Report: Decades of Failed Eco-Pocalypse Predictions

Study captures more than 50 years of false claims from environmentalists

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The apocalyptic claims of environmentalists have failed repeatedly for decades, but that has not stopped top Democrats from panicking, according to a new study.

The report, issued by the pro-free market Competitive Enterprise Institute, documents more than 50 years of what it calls "notably wild predictions from notable people in government and science."

On Wednesday, a joint congressional committee heard testimony from a number of "youth climate leaders," including 16-year-old Swedish environmental activist Greta Thunberg.

Thunberg, whose trip to the United States has included high-profile media appearances and meetings with political figures, declined to offer prepared remarks during her congressional hearing. Instead, she submitted a copy of the Intergovernmental Panel on Climate Change's 2018 report on the effects of global warming.

"I am submitting this report as my testimony because I don't want you to listen to me. I want you to listen to the scientists. And I want you to unite behind the science," Thunberg said.

The IPCC report "paints a far more dire picture of the immediate consequences of climate change than previously thought," according to the New York Times. It has also served as the partial basis of dire predictions from leading liberal politicians. Rep. Alexandria Ocasio-Cortez (D., N.Y.) has predicted that the world will end in 12 years, and that Miami will no longer exist if her Green New Deal is not passed. Presidential candidate Pete Buttigieg has even suggested people who eat hamburgers and use plastic straws are "part of the problem."

Such dire predictions, the new CEI report said, are nothing new. There is a long history of prominent politicians and scientists predicting imminent crises that never quite come to pass.

"Modern doomsayers have been predicting climate and environmental disaster since the 1960s," the report notes. "They continue to do so today. None of the apocalyptic predictions with due dates as of today have come true."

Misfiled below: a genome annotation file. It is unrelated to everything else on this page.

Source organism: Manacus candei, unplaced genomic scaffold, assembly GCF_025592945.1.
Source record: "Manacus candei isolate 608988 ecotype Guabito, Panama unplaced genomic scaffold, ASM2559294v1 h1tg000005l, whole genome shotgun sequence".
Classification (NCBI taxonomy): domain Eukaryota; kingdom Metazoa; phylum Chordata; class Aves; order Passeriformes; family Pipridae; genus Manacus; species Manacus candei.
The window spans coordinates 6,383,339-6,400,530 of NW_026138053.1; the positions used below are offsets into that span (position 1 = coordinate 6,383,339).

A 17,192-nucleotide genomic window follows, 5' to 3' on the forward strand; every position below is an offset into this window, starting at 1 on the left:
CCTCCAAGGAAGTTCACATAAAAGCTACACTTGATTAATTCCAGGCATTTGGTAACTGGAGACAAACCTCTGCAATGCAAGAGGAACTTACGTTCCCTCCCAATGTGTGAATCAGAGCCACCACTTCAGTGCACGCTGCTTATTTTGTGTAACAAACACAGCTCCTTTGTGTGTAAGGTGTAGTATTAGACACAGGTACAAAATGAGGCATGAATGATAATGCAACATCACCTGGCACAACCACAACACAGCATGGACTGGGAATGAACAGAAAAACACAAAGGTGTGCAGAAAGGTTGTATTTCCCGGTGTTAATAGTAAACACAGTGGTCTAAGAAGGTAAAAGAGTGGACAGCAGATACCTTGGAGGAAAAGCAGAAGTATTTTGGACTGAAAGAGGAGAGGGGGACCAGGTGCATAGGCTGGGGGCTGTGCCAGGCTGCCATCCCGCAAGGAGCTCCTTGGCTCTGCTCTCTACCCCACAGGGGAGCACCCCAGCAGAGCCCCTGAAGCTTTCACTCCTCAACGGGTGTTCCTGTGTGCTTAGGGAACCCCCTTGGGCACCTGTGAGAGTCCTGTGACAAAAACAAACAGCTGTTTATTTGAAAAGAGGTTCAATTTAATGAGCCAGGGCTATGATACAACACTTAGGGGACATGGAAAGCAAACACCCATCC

The report's evidence stretches back to infamous Stanford biologist Paul Ehrlich's prediction that, as of 1967, it was "already too late for the world to avoid a long period of famine," which he expected to come by 1975. Ehrlich would gain notoriety for similarly dire predictions in his 1968 book The Population Bomb, and for subsequently losing a bet on global scarcity to economist Julian Simon.

Air pollution has been another popular topic of alarm. A number of scientists, including a NASA expert and a whole panel convened at Brown University, predicted that "air pollution may obliterate the sun and cause a new ice age in the first third of the next century," in the words of a 1970 Boston Globe report. Air pollution has declined steadily for decades.

Several scientists and policymakers also raised concerns about what one climatologist labeled "the cooling"—a 30-year period of global temperature decline in the northern hemisphere. Northern hemisphere temperatures have risen slightly since 1979. In the 1980s, scientists projected both epic floods, with the Maldives under water by the 2010s, and epic droughts, with regions going parched starting in the 1990s. None of these predictions came to pass.

More recent scientists are not immune. The CEI report cites Dr. David Viner, a climate researcher at the University of East Anglia, who in 2000 predicted snowfall would soon become "a very rare and exciting event. … Children just aren't going to know what snow is." In 2008, one NASA scientist told Congress to expect all arctic ice to melt by 2018; that same year, Al Gore predicted it would vanish by 2013. As recently as 2014, the French foreign minister claimed the planet had just "500 days" before climate catastrophe.